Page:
News Release

Low-frequency sound may predict tornado formation

Researchers will discuss research on fluid mechanisms behind infrasound emitted before tornado formation at this year's APS DFD meeting

Peer-Reviewed Publication

American Physical Society

Low-Frequency Sound May Predict Tornado Formation

image: Researchers will discuss research on fluid mechanisms behind infrasound emitted before tornado formation at this year's APS DFD meeting. view more 

Credit: OSU Brand Management/Phil Shockley?

SEATTLE, November 25, 2019 -- How can you tell when a storm is going to produce a tornado even before the twister forms? Research from Oklahoma State University and University of Nebraska-Lincoln indicates prior to tornado formation, storms emit low-frequency sounds.

Brian Elbing, Christopher Petrin and Matthew Van Den Broeke will present their studies on the potential fluid mechanisms behind the warning noise at American Physical Society's Division of Fluid Dynamics 72nd Annual Meeting at the Washington State Convention Center in Seattle. The session will take place on Nov. 25 at 3:20 pm and is one of the largest gatherings in the world for fluid dynamics.

The researchers wanted to explore how fluid mechanics cause the sounds detected before a tornado is created. Those sounds are well below the range of human hearing. They will present recent infrasound observations from the 2019 tornado season as well as discuss how they were able to detect tornado formation, even before they were spotted on radars.

"Prior to the 2019 tornado season, our array was only within range of one tornado, an EFU tornado in Perkins, Oklahoma. For that tornado, we started receiving a signal about eight minutes before the tornado formed, and a characteristic signature that we believe was associated with the tornado was received four minutes before the tornado touched down," said Elbing. "This was significant since this small tornado had no warning and was not observed on any radar."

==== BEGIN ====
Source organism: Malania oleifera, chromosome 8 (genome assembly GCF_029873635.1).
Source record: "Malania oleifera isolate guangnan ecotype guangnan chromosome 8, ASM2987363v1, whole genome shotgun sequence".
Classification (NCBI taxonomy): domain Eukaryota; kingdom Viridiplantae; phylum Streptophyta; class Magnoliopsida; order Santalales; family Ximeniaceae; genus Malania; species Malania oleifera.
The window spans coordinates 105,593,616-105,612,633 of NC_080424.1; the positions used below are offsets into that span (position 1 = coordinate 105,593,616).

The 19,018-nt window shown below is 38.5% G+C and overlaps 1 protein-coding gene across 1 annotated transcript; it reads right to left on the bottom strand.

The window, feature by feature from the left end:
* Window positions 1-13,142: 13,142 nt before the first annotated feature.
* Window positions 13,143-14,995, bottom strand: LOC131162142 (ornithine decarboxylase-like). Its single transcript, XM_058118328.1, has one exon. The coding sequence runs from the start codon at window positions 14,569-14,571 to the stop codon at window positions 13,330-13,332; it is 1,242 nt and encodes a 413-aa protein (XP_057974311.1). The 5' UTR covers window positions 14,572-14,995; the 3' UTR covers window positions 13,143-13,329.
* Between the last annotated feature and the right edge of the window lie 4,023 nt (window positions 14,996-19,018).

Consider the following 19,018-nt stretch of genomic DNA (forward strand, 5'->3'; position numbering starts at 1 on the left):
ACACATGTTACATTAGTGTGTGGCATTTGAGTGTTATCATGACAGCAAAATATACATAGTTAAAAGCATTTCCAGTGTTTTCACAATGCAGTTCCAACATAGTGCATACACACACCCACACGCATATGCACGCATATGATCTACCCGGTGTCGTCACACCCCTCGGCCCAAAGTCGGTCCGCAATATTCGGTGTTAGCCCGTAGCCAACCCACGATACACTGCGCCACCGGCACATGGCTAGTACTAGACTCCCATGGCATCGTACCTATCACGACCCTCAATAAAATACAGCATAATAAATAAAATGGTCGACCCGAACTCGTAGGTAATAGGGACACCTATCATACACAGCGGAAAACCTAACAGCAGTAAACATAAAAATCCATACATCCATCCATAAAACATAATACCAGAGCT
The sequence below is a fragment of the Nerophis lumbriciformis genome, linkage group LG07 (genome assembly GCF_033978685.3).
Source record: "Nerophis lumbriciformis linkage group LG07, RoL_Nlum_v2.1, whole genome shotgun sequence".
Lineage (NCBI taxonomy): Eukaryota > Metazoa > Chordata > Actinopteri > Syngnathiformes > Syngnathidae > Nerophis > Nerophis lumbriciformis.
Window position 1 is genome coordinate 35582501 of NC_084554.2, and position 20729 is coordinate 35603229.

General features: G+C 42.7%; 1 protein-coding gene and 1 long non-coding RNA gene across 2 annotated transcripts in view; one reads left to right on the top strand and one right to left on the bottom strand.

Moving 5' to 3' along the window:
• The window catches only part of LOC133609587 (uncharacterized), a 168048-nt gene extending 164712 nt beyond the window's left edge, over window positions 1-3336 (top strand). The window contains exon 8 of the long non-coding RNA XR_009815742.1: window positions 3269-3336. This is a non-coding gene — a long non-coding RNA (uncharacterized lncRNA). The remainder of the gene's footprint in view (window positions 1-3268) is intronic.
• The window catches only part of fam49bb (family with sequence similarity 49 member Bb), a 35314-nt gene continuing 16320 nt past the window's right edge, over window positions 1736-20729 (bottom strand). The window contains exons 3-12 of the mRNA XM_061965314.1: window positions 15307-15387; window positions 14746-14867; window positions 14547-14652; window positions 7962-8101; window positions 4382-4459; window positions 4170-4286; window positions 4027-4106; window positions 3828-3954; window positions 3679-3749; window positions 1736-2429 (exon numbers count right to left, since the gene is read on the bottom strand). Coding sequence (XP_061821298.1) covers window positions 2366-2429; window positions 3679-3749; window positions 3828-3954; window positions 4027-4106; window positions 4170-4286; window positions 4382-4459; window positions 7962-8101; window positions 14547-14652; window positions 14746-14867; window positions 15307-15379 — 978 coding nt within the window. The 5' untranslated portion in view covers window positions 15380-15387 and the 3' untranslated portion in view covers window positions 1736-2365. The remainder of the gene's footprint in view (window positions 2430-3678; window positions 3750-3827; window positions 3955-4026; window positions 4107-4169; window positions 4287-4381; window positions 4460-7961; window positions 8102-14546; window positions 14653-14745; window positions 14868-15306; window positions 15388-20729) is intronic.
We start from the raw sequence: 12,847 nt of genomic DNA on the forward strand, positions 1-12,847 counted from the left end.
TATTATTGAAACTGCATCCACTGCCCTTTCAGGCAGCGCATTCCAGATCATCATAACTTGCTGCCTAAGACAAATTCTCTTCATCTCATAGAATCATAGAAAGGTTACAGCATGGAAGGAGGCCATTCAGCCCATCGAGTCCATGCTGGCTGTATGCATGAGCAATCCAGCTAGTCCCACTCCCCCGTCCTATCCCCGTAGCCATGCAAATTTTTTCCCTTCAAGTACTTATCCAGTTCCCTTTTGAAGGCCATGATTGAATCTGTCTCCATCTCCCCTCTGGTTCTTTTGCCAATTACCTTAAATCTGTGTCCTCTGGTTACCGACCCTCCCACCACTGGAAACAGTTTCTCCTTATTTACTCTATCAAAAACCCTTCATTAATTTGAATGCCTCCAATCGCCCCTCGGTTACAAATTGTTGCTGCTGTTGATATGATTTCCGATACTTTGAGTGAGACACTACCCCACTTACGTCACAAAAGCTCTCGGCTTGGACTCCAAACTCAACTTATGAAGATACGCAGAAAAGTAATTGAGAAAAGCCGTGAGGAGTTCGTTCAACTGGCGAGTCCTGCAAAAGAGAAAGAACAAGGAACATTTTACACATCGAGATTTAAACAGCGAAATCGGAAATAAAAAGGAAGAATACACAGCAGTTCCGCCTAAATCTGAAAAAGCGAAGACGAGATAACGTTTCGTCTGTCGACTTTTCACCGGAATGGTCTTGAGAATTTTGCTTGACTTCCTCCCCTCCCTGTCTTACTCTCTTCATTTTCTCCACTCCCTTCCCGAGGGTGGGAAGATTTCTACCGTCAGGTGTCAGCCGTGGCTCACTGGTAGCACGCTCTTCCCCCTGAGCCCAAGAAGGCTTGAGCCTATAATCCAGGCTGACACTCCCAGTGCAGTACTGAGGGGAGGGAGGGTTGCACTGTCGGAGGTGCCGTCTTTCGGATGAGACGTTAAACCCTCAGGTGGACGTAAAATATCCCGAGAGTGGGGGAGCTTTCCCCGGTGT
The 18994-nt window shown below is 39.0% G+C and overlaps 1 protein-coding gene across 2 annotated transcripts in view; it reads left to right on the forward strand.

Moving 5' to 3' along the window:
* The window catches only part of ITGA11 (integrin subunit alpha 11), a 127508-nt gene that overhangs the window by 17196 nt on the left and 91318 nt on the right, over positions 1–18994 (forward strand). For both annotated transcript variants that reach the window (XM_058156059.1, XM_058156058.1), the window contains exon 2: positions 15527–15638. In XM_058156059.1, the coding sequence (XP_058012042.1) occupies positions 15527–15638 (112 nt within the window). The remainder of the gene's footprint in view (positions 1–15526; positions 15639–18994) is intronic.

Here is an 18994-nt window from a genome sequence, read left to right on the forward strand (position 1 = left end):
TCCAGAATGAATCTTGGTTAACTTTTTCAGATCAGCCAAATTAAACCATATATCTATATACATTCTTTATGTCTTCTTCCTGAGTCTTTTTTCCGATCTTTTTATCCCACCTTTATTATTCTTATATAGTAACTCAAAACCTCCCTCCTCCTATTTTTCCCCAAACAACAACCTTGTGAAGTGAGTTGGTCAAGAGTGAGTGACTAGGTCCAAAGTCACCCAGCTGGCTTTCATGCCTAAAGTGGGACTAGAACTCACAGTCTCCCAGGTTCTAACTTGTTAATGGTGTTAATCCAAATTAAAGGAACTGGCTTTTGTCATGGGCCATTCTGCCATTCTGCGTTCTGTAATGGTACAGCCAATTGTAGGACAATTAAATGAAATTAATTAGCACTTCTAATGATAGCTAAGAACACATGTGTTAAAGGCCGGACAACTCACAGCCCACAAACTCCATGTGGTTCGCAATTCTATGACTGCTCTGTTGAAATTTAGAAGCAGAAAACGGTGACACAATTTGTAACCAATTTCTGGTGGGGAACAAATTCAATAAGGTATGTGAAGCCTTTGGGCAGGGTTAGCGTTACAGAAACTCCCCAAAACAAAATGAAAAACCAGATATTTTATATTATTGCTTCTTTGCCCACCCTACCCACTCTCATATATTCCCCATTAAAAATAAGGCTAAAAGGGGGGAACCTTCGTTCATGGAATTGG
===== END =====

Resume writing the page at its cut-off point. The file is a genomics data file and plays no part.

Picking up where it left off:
The fundamental question of what causes tornado-producing storms to emit infrasound is still unanswered, but the scientists have a few possibilities in mind.

"One theory suggests that radial oscillations of the tornado core produce the sound, which is supported by past observations showing the fundamental frequency being proportional to the diameter of the tornado," said Elbing.

Additionally, the researchers will discuss methods for the long-range study of the formation and characterizations of tornadoes.




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The Division of Fluid Dynamics of the American Physical Society, established in 1947, exists for the advancement and diffusion of knowledge of the physics of fluids with special emphasis on the dynamical theories of the liquid, plastic and gaseous states of matter under all conditions of temperature and pressure. For more information about DFD, visit


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